In all the fuss over the general strike that the Histadrut labor federation called for Sunday in solidarity with Teva employees, all the anger over Teva executives’ salaries and cars and all the criticism of the tax breaks the pharmaceutical giant received from the state, too little attention has been paid to the economic analysis of the company’s situation and the prospect that the recovery program it unveiled on Thursday will succeed.
The recovery plan’s chances of success appear to be quite slim. Aside from questions about whether Teva’s management is even capable of implementing the program, the American pharmaceutical market already sees the company as “done for.”
The global pharma market is divided between giant companies with huge financial resources and small niche companies. Yet Teva found itself in the middle, with enormous debts, no cash and no drugs that could create high profits in the future.
American experts on the industry, one of the most competitive and aggressive that there is, say there’s almost no chance that Teva can return to the place that it occupied in 2015, when its share price reflected a market value of over $60 billion. Its shares have already fallen by 70 percent from that peak; when the current crisis ends, Teva will evidently no longer be a giant corporation, since parts of it will have either been closed or sold off. Alternatively, it might get merged into another company and cease to exist altogether, or it could return to being a niche company that is small by international standards.
An economic analysis would show that the current round of layoffs that are part of Teva’s streamlining plan is just the first in a series of steps that will include selling off parts of its operations, shrinking business activity, reorganizing its debt and diluting its shares. There will also be further rounds of layoffs beyond the one announced last week.
In the world of big pharma, there have been almost no successful comebacks after a crisis of the magnitude Teva is suffering.
Such a crisis in itself is an extremely rare event. There’s no reason to think that Teva, which is less experienced than the biggest companies, will be the one to achieve the incredible and make the comeback that no company like it has managed before. In stock market terms, a company with a market value of $19 billion and $35 billion in debt and is like buying an option of sorts on the chances of its recovery program succeeding – and those chances don’t look good.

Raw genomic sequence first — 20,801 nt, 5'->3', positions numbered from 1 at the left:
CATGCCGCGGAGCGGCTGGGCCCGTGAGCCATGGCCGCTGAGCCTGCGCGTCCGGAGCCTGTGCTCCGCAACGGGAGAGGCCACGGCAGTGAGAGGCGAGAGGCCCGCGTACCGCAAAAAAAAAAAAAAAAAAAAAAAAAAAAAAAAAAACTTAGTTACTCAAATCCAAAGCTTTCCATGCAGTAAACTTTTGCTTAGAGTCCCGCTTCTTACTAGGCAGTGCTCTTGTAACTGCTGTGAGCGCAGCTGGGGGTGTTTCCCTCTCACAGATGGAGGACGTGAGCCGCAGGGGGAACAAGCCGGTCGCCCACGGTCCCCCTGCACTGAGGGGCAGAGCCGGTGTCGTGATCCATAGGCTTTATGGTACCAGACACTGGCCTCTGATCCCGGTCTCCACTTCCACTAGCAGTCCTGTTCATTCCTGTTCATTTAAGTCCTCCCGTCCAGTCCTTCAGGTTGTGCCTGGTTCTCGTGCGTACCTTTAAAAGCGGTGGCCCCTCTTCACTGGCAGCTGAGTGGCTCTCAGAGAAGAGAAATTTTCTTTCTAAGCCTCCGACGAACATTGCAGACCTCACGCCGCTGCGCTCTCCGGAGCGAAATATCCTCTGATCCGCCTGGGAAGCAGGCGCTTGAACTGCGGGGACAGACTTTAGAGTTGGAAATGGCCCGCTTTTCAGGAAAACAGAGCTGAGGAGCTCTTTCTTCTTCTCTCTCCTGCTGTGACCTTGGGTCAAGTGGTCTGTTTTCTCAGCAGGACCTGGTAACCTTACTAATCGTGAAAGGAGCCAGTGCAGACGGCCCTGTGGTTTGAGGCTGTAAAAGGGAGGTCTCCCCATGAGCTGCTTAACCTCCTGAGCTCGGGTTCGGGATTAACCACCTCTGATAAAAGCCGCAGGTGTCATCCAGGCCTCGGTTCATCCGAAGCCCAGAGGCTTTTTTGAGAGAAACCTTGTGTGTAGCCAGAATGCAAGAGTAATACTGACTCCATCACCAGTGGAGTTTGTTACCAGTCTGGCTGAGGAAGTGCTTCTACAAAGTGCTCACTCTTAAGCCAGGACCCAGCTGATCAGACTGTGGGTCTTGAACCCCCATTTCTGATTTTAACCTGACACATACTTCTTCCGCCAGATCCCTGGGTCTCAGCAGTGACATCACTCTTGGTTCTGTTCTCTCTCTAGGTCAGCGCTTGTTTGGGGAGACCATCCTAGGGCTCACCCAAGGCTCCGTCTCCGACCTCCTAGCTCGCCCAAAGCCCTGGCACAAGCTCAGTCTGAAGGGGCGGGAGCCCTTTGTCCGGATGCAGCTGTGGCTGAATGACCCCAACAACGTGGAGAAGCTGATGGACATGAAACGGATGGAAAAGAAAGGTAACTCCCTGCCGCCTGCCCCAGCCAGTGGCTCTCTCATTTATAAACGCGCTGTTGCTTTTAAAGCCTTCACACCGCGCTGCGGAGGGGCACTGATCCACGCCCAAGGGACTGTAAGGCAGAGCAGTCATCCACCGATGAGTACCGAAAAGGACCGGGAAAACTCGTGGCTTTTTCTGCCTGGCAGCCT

It’s only natural that the 20 billion shekels ($5.7 billion) in tax breaks that Teva received from the Israeli government over the last decade would be the focus of public discussion. But this discussion is mere populism that misses the main point. The view of Teva as the flagship of Israeli industry and the public stature of its founder, the late Eli Hurvitz, and its other executives and board members – people like Dan Propper, Galia Maor and Erez Vigodman – enabled it to obtain bigger tax breaks than any other Israeli company has ever received, including a full tax exemption for 10 years in exchange for setting up plants in the country's outlying areas.
And this is precisely how Teva “scammed” the state: It built a few plants that employed a few thousand workers; in exchange, it received benefits worth several times the amount it invested in these factories. That enabled it to go on a buying spree, pay huge salaries to its executives and to grant them very generous benefits.
It’s true that Teva’s plants in the outlying areas would probably never have been built without those tax breaks. But the economic bottom line is that they were built based on taxpayer funds rather than solid business considerations, and they served as a smoke screen for the billions that flowed into the pockets of Teva’s shareholders and executives.